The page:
The year 2016 is going to be a very crucial year for the Japanese economy. The nation is heading into a critical stretch to exit deflation and achieve economic rebirth. The key to realizing these targets is the expansion of consumer spending, which accounts for 70% of gross domestic product (GDP), and of private-sector capital investment. And a major driving force of consumer spending is wage increase. Keidanren called on its member companies in the past two years to raise their wage levels. As a result, an average wage increase of more than 8,000 yen, or more than 2.5% per month, was achieved during last year's spring round of labor-management negotiations. Both sides also agreed on high-level bonus and other lump-sum payments.
We are scheduled to publish an annual report by the Committee on Management and Labor Policy in mid-January. We will indicate Keidanren's stance toward wage increase in the report. Specifically, we will seek a positive response from member companies to wage increase commensurate with their earnings while keeping in sight the path to a nominal growth rate of 3% toward realizing a strong economy. Namely, we would like to urge companies chalking up better earnings to consider, in a proactive and drastic manner, wage increase in excess of last year's results on an annual income basis combined with expansion of capital investment, R&D spending and employment. We hope to improve an environment for higher pay centering on major companies by calling on member firms to show a positive response.
We called for basic pay-scale increase for two years in a row. In the committee's report last year, we cited it as one of the important choices for member companies. Some companies realized pay-scale increase without much resistance and others made strenuous efforts for the purpose. Profit situations are diverse according to business lines and conditions, so that we would like to leave final decisions to individual companies. We hope member companies will consider taking extra steps to raise their pay levels on an annual income basis. Whether wage increase is realized or not becomes the key to expansion of consumer spending and, in the long run, to a positive economic cycle. We expect to put all energies into achieving this goal.
Exit from deflation
We are not sure of an exact time as to the Japanese economy emerging out of deflation but think it will be realized within this year. The key to this is wage increase and the expansion of capital investment. An exit from deflation depends on the extent to which the business community can achieve these targets. While we aim for wage increase in excess of last year's levels, we think it possible to expand capital investment from about 70 trillion yen in 2015 to around 80 trillion yen in 2018 if the domestic business environment is improved. We showed this prospect at last year's dialogue between the public and private sectors, and listed nine items as conditions necessary to improve the business environment. The effective corporate tax rate was reduced to the 20% range last year, a year ahead of schedule. We also saw other valuable achievements, including the nuclear power plant restart and the TPP agreement. If the business environment is improved steadily, capital investment is certain to expand and we will be able to exit deflation. Keidanren will maximize its own efforts and continue urging member firms to switch over to an aggressive management manner.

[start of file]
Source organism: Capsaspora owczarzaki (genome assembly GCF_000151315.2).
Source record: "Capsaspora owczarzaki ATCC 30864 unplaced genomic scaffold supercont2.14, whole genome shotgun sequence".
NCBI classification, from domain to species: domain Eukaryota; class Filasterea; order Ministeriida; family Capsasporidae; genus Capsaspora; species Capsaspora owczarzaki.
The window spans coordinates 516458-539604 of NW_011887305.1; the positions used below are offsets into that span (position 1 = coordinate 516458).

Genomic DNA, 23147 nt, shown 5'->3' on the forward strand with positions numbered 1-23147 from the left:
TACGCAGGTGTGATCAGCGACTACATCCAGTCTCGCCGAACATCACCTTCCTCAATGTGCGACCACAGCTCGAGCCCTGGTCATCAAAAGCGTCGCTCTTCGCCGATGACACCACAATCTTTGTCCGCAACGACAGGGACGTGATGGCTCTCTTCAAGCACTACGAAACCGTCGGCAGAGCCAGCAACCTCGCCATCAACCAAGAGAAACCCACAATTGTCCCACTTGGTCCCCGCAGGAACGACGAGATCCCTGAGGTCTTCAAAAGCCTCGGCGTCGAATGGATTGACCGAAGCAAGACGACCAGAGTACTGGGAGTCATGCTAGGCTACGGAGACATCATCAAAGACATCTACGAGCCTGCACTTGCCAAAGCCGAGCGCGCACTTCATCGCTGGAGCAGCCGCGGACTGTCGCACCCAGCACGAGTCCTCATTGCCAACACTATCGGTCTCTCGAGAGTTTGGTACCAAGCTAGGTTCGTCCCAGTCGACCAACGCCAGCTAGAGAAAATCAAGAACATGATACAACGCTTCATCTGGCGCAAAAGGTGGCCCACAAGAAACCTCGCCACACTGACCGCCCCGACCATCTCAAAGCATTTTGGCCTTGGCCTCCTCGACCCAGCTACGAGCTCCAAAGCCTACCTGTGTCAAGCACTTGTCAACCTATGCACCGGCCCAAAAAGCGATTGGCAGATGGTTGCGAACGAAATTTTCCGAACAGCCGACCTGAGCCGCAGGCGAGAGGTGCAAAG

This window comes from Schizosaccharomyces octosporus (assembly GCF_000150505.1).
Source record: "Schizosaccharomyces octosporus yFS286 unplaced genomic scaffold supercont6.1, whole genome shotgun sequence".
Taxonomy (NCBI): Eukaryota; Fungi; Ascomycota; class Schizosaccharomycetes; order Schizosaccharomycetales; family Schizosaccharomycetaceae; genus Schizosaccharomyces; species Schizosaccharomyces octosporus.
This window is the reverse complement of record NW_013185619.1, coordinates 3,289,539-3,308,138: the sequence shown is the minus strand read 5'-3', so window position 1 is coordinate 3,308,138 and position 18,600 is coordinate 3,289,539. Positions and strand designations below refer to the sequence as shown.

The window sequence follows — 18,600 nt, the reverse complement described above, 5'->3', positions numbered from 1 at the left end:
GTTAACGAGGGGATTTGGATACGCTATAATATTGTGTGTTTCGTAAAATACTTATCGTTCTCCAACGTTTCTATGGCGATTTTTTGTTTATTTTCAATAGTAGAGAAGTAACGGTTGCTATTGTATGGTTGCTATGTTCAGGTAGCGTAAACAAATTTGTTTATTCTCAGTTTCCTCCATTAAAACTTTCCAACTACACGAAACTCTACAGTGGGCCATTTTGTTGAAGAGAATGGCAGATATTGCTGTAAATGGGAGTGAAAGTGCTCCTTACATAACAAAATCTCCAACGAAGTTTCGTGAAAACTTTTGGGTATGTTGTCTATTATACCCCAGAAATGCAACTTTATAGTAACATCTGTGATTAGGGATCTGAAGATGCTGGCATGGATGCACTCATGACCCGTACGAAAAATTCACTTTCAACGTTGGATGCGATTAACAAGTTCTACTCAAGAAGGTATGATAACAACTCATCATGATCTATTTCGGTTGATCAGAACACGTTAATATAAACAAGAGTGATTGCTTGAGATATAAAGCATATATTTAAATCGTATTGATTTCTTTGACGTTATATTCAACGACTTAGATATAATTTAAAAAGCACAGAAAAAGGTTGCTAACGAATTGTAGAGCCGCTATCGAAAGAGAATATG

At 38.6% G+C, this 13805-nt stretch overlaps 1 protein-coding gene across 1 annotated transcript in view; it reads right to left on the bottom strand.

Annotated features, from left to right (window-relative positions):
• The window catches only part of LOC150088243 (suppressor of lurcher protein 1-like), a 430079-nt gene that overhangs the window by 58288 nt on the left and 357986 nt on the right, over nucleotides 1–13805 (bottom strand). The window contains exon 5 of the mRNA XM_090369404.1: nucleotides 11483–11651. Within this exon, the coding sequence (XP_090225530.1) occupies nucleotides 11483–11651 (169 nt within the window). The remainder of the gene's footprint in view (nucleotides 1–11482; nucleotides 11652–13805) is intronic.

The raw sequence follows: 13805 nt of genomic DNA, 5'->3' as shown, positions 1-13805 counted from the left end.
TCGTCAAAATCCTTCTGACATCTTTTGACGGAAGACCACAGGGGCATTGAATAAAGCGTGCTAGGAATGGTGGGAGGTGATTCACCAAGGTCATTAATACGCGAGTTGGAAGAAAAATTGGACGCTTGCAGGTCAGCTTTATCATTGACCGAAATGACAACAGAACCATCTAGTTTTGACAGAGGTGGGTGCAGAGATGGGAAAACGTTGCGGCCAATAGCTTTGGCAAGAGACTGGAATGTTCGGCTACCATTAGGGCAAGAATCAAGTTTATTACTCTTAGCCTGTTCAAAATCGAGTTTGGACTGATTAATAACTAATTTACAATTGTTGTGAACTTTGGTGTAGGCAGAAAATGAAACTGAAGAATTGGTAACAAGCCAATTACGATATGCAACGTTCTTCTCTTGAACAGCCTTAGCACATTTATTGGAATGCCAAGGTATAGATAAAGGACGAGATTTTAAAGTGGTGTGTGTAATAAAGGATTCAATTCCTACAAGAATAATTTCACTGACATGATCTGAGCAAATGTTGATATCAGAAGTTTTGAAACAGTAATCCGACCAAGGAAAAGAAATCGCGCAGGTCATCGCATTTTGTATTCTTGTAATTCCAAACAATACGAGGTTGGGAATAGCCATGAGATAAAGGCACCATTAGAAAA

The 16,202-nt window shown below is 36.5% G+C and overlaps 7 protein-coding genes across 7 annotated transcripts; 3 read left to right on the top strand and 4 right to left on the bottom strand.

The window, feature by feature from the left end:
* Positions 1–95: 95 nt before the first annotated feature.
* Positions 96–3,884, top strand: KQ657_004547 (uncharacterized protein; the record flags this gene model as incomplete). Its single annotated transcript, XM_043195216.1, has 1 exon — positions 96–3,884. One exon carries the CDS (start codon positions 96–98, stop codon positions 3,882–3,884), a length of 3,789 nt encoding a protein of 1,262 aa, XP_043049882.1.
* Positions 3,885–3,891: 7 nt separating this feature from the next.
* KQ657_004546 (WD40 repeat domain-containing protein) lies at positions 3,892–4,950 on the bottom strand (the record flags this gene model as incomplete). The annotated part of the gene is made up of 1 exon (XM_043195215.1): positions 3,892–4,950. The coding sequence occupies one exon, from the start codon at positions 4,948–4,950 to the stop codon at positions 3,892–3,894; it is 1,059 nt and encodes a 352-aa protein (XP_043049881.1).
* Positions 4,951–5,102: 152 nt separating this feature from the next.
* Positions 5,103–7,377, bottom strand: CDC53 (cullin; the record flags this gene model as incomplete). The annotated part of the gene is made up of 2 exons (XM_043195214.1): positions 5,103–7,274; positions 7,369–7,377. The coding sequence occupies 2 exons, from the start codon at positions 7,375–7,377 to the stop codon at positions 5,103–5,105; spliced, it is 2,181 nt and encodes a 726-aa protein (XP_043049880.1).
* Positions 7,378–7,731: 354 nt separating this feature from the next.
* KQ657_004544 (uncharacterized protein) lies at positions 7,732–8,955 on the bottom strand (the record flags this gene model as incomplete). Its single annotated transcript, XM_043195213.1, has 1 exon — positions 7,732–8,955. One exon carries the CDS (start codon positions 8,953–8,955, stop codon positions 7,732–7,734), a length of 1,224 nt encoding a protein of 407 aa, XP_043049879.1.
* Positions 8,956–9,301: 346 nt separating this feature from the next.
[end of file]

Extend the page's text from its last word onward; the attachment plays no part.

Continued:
Support for SMEs
The issue of ensuring fair prices in business deals was an important topic at last year's government-labor-management meeting. An agreement reached at the meeting includes two points in this connection; the need to ensure fair prices in business transactions by passing on higher costs of raw materials and other factors to such prices, and the need for major companies to assist small and medium-size enterprises (SMEs) in boosting their productivity. Keidanren expects to call aggressively for cooperation among its members in these respects through meetings with regional economic groups and other occasions. Furthermore, we will refer to the issues of fair pricing and support for better SME productivity in this year's report by the Committee on Management and Labor Policy. We will continue to ask members for a positive response on various occasions. In addition, we expect trickle-down effects from major companies enjoying higher earnings to SMEs.
Expectations for Abe administration
We wish the administration of Prime Minister Shinzo Abe will evolve its growth strategy toward an exit from deflation and economic rebirth. Implementation of the strategy is indispensable to pave the way in a specific manner for the government-set goal of expanding Japan's nominal GDP to 600 trillion yen. It is most important to set aside budgetary appropriations to promote the growth strategy.